They secure things well because they are not the only barrier
There are essentially three different types of factors in authentication:
- Something you know (eg. password)
- Something you have (eg. key)
- Something you are (eg. fingerprint)
Two factors are inherently stronger than one, and even if an individual factor may be weak on it's own, combining it with others can still be sufficiently strong.
In Star Trek, one factor that seems almost ubiquitous across the board is voice authentication. We see it used in every instance of self-destruct sequence initiation shown here:
So at the very least, you're going to need a voice match, which would be your vocal sound (something you are) produced by something capable of producing those sounds (something you have) and using your unique speech patterns (something you know). I imagine there's alternatives to this in the event a person is unable to speak (while we've not seen it used before to my knowledge, it would likely require other forms of verification in its place).
Besides voice, there are three other apparent types of verification we see as well (of which at least one is always in use):
- Security code
- Hand print verification
- Additional user verification (more people verifying)
In addition to the above, we know location can also play a factor, as seen in the following video (Data locks command access to the bridge):
And lastly, we already know that combadges can track location of their owners to the ship (which on its own could help confirm a voice match). But per the following, they can also communicate identity to starfleet computers for logging purposes (acting at a "key" of sorts):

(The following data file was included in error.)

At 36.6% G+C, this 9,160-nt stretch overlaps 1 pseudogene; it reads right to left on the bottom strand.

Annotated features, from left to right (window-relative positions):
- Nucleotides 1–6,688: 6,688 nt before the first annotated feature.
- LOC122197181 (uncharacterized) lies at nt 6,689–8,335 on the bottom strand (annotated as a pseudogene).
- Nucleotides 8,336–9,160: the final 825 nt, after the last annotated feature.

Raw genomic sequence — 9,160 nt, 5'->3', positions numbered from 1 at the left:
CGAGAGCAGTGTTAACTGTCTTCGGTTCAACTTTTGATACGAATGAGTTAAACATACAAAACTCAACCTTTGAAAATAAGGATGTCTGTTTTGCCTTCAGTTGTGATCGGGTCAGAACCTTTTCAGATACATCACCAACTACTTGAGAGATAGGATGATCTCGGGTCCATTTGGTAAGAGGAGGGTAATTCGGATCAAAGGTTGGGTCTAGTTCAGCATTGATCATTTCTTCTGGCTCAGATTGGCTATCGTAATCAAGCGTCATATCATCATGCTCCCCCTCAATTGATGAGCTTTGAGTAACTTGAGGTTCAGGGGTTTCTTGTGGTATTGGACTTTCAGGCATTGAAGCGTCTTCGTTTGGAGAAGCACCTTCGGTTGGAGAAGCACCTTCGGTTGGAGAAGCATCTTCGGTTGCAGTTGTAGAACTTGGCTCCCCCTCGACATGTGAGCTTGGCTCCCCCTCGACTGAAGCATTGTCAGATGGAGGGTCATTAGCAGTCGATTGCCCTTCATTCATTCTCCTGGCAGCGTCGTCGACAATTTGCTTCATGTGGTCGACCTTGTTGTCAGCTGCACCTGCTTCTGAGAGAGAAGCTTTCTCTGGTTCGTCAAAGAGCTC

Starfleet combadges silently provided identification to starship computers. For example, when a person wearing a combadge accessed a certain console, the computer logged the individual's identification to that access. (TNG: "The Drumhead")
Combining all of the above, including implied measures like location tracking and combadge authentication, and it appears that we actually have pretty comprehensive security coverage. At this point, we can stop looking at the command code as the main barrier, and start looking at it as a small part to the whole, more akin to a pin code, to help avoid certain specific attack vectors.
Of all the other factors above, it is the only one that requires something you know. So if someone were to take over your body, clone you, etc, they would still be lacking in full control over the ship.
While the code may seem short in combating the above, consider that the ship itself may not be so forgiving to multiple wrong guesses. Likewise, a longer code is harder to memorize than a small 3-4 character code that changes periodically, and officers would be less likely to change it frequently. Longer codes are possible to designate as we see Data do in the second video, but at that point he's combating all the captain's other authentication abilities to override and potentially break Data's own elevated access.
All this to say, none of those factors on their own are sufficient to protect a starship. but together they are fairly robust against multiple vectors, and far beyond the level most present day security systems.